5 Likes

That worked. I set preferredChain: "(STAGING) Pretend Pear X1", regenerated the certificate and now my certificate is issued by (STAGING) Artificial Apricot R3 which is issued by (STAGING) Pretend Pear X1 and all certs in the chain are valid (haven't expired).

Thanks!

3 Likes

All certs issued by STAGING R3 are issued by STAGING X1. There's a cross-sign for STAGING X1 to STAGING DST X3, which is used by default. ACME clients can be configured to use an alternate chain, but all that really does is leaving out the final cross-sign: You're still getting the same intermediate & leaf.

The staging chain mirrors the current production chain (which is also why there's an expired cross-sign root). The default chain is going to change next year, though your current setup should continue to work.

5 Likes

And I should have mentioned more about this: Most tools should actually be fine with the expired root, if they also have one of the non-expired certificates in the chain in its trust store. (Well, for staging none of them should be in the trust store by default of course, but for testing purposes you might be using it.) This has been a part of how the Web PKI is "supposed" to work for a while, which is why in production the cross-sign from the expired root is still being used and works for most use cases. So if you say a bit more about this tool and how you're configuring it, people here might be able to help you figure out how to configure it so that it would work regardless of which staging chain is being presented to it. (And how to do it in a corresponding way for production, assuming that you might be using the same sort of tool connecting to a system that uses a production cert.)

5 Likes

Thanks again @petercooperjr.

There are a few parts to the custom tools I'm testing.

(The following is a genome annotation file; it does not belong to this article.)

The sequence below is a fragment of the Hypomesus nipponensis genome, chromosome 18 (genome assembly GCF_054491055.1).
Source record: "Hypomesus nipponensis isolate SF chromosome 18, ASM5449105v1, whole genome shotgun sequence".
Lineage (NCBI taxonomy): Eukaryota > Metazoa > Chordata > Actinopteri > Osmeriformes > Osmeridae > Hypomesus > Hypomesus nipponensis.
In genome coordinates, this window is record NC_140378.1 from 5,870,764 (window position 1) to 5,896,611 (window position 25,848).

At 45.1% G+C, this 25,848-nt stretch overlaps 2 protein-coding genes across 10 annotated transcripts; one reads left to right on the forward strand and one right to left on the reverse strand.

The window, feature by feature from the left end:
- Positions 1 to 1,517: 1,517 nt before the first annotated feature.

The piece that is still unable to connect is an electron based desktop app. So my next step is to research how to configure an electron app to recognize non-standard staging certs. If anyone has useful links or advice on electron apps, that'd be great. I'll share here as well if I make progress.

1 Like

Certificate Chains bridge the gap between a Root and a Leaf/EndEntity Certificate.

The Roots are either trusted or untrusted. The Staging Certificates are untrusted, which means they are equivalent to self-signed certificates you can generate on the command line.

Using LetsEncrypt Staging Certificates may overcomplicate things for these needs. It may be easier to just generate your own self-signed root certificates and develop chains and leafs to the exact specifications you require.

Many test systems generate their own certs. The Pebble test server does this automatically on every invocation. I believe you must pre-configure this for the Boulder server.

5 Likes

And there is a document page to help Certificates for localhost - Let's Encrypt

1 Like

This topic was automatically closed 30 days after the last reply. New replies are no longer allowed.